Proxima – Review

Cert – 12, Run-time – 1 hour 47 minutes, Director – Alice Wincour

Astronaut Sarah (Eva Green) is preparing to spend a year in space in the last mission before going to Mars, however this is also a year away from her eight year old daughter (Zélie Boulant)

Years of education and training have led astronaut Sarah (Eva Green) to the final frontier. At the start of Alice Wincour’s Proxima Green’s character finds herself being selected for the last mission before people are finally sent to Mars. However, while she will only be away from Earth for a year this is also a year away from her eight year old daughter, Stella (Zélie Boulant); perhaps the biggest stress and loss for her.

Stella desperately wants her Mum to stay, while she has a relationship with her father – her parents being separated – it’s clear that it’s certainly not as strong as that with her mother, with whom she lives with most of the time. She breaks into tears claiming that her dad is allergic to the cat so she must have to stay with her Green’s increasingly worried character. As the mission gets closer it’s clear that the impact of a year away from her daughter, as she already begins to spend less time with her while training and getting ready for launch, is getting to both parties as they begin to break down bit by bit. At one point a child seeing their parent going into space is likened to them being strapped into a giant bomb – something which is clearly felt more and more by both characters.

While initially the film seems to be divided as to whether mother or daughter is the main focus of the film once it establishes that we see everything through the caring, if fearful, eyes of the parent things begin to pick up. There’s still an understanding for the thoughts and feelings of both figures, yet the pressures from fellow astronauts, engineers and almost everyone else involved with the mission heaps even more upon the film’s eventual focus, adding to the weight she has to carry and trying to get the audience to connect with her more. The emotional punch might not always be there, the film truly works when the characters are together, even if talking to each other over the phone. When separated although one is obviously in the mind of the other some scenes begin to loose the emotion and slight momentum that the film has built up as they focus on other relationships, or rather Sarah’s various training exercises or medical procedures and exams to prepare her for her life in space.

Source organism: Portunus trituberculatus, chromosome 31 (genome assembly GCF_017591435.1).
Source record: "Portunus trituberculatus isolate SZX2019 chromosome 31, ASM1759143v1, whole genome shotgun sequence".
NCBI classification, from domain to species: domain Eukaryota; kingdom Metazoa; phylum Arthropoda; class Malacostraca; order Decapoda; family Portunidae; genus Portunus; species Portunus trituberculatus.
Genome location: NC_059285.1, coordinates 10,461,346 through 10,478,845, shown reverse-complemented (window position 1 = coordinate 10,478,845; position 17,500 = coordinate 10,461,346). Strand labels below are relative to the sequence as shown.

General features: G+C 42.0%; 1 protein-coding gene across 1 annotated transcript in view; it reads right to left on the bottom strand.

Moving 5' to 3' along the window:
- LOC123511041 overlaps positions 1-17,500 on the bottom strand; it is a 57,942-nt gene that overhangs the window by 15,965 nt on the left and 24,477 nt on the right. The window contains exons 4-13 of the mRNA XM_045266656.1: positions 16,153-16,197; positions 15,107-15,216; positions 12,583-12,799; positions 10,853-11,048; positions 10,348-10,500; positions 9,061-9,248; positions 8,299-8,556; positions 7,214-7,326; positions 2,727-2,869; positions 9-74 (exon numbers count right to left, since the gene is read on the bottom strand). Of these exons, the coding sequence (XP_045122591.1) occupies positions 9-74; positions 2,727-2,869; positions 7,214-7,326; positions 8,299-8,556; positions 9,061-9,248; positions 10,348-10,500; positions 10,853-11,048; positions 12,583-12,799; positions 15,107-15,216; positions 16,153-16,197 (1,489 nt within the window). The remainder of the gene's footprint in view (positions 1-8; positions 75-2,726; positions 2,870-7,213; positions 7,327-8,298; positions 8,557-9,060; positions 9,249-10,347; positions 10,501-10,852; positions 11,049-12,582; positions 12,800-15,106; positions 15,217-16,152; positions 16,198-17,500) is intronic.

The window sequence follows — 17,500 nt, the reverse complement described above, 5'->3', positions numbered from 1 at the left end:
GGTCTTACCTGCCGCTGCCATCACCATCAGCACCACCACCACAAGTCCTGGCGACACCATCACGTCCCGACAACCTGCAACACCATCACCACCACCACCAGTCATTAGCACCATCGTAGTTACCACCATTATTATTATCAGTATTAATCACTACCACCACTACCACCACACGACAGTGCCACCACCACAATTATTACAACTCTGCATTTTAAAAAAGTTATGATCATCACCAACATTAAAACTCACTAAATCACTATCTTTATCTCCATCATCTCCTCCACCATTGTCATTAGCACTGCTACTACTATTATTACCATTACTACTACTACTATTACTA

It’s during such moments that the connection begins to drop and the 107 minutes run-time begins to show, and while some such moments just about click there are others that don’t quite work as well, due to not having that established connection that is so clearly there between Sarah and Stella. They both go through experiences of having to get used to new surroundings and people, yet Stella’s stick out more due to her being a child, alongside the way that the film handles such matters in different ways. Throughout the film the bond between the pair is what brings about most of the emotion and the flow. It’s what’s there for the audience to connect with, almost everything revolves around that main relationship and without it the film occasionally begins to not quite wander off, like the viewer’s attention sometimes starts to as certain scenes start to go on for too long, but slightly shift focus to other relationships than the one that creates the proper connection and impact over the course of the run-time.

It’s the mother-daughter relationship at the front of Proxima that truly forms a connection with the characters and the film, while those with other characters don’t quite take off or feel that in-depth, pushing on the run-time, there’s always that reliable look at the closely bonded family core to lift things up.

Rating: 3 out of 5.

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